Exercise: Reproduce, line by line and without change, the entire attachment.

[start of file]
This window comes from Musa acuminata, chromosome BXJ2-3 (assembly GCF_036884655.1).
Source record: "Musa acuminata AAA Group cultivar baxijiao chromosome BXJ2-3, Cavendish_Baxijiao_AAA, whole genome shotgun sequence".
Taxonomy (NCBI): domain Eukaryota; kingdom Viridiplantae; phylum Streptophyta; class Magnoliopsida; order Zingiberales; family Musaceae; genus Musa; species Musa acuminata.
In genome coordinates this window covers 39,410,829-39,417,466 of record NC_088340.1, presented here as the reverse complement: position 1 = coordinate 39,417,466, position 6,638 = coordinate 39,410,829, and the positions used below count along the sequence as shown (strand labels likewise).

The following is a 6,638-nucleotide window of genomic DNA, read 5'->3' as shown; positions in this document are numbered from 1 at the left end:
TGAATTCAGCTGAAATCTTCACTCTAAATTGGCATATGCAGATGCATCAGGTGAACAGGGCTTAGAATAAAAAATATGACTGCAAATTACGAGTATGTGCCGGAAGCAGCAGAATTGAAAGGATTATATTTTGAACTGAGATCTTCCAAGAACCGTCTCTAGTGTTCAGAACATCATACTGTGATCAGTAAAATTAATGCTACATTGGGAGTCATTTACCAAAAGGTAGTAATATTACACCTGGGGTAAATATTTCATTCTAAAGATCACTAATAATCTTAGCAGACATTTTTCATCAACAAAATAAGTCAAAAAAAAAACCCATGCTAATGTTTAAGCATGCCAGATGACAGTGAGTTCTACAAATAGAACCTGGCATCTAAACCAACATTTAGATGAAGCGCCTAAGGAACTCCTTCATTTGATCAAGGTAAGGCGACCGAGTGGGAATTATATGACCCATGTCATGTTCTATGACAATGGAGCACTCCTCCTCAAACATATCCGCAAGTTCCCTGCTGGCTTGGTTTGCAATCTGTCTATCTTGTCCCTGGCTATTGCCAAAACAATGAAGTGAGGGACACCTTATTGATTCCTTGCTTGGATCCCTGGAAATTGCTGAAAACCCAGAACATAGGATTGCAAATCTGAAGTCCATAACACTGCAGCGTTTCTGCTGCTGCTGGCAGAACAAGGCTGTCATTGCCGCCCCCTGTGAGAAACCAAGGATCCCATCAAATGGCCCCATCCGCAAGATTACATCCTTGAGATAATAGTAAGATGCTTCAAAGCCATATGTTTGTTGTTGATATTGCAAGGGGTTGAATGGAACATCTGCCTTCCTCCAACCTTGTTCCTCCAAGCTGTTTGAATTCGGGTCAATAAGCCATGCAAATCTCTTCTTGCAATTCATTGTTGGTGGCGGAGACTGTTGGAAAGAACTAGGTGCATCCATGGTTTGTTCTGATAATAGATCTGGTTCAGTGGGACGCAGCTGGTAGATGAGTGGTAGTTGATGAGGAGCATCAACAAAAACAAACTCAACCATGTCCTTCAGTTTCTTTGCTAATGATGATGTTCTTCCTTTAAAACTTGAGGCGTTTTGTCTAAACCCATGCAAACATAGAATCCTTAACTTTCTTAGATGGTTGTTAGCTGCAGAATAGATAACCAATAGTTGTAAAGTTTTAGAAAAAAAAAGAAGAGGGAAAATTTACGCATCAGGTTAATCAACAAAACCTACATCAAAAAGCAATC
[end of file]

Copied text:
This window comes from Musa acuminata, chromosome BXJ2-3 (assembly GCF_036884655.1).
Source record: "Musa acuminata AAA Group cultivar baxijiao chromosome BXJ2-3, Cavendish_Baxijiao_AAA, whole genome shotgun sequence".
Taxonomy (NCBI): domain Eukaryota; kingdom Viridiplantae; phylum Streptophyta; class Magnoliopsida; order Zingiberales; family Musaceae; genus Musa; species Musa acuminata.
In genome coordinates this window covers 39,410,829-39,417,466 of record NC_088340.1, presented here as the reverse complement: position 1 = coordinate 39,417,466, position 6,638 = coordinate 39,410,829, and the positions used below count along the sequence as shown (strand labels likewise).

The following is a 6,638-nucleotide window of genomic DNA, read 5'->3' as shown; positions in this document are numbered from 1 at the left end:
TGAATTCAGCTGAAATCTTCACTCTAAATTGGCATATGCAGATGCATCAGGTGAACAGGGCTTAGAATAAAAAATATGACTGCAAATTACGAGTATGTGCCGGAAGCAGCAGAATTGAAAGGATTATATTTTGAACTGAGATCTTCCAAGAACCGTCTCTAGTGTTCAGAACATCATACTGTGATCAGTAAAATTAATGCTACATTGGGAGTCATTTACCAAAAGGTAGTAATATTACACCTGGGGTAAATATTTCATTCTAAAGATCACTAATAATCTTAGCAGACATTTTTCATCAACAAAATAAGTCAAAAAAAAAACCCATGCTAATGTTTAAGCATGCCAGATGACAGTGAGTTCTACAAATAGAACCTGGCATCTAAACCAACATTTAGATGAAGCGCCTAAGGAACTCCTTCATTTGATCAAGGTAAGGCGACCGAGTGGGAATTATATGACCCATGTCATGTTCTATGACAATGGAGCACTCCTCCTCAAACATATCCGCAAGTTCCCTGCTGGCTTGGTTTGCAATCTGTCTATCTTGTCCCTGGCTATTGCCAAAACAATGAAGTGAGGGACACCTTATTGATTCCTTGCTTGGATCCCTGGAAATTGCTGAAAACCCAGAACATAGGATTGCAAATCTGAAGTCCATAACACTGCAGCGTTTCTGCTGCTGCTGGCAGAACAAGGCTGTCATTGCCGCCCCCTGTGAGAAACCAAGGATCCCATCAAATGGCCCCATCCGCAAGATTACATCCTTGAGATAATAGTAAGATGCTTCAAAGCCATATGTTTGTTGTTGATATTGCAAGGGGTTGAATGGAACATCTGCCTTCCTCCAACCTTGTTCCTCCAAGCTGTTTGAATTCGGGTCAATAAGCCATGCAAATCTCTTCTTGCAATTCATTGTTGGTGGCGGAGACTGTTGGAAAGAACTAGGTGCATCCATGGTTTGTTCTGATAATAGATCTGGTTCAGTGGGACGCAGCTGGTAGATGAGTGGTAGTTGATGAGGAGCATCAACAAAAACAAACTCAACCATGTCCTTCAGTTTCTTTGCTAATGATGATGTTCTTCCTTTAAAACTTGAGGCGTTTTGTCTAAACCCATGCAAACATAGAATCCTTAACTTTCTTAGATGGTTGTTAGCTGCAGAATAGATAACCAATAGTTGTAAAGTTTTAGAAAAAAAAAGAAGAGGGAAAATTTACGCATCAGGTTAATCAACAAAACCTACATCAAAAAGCAATC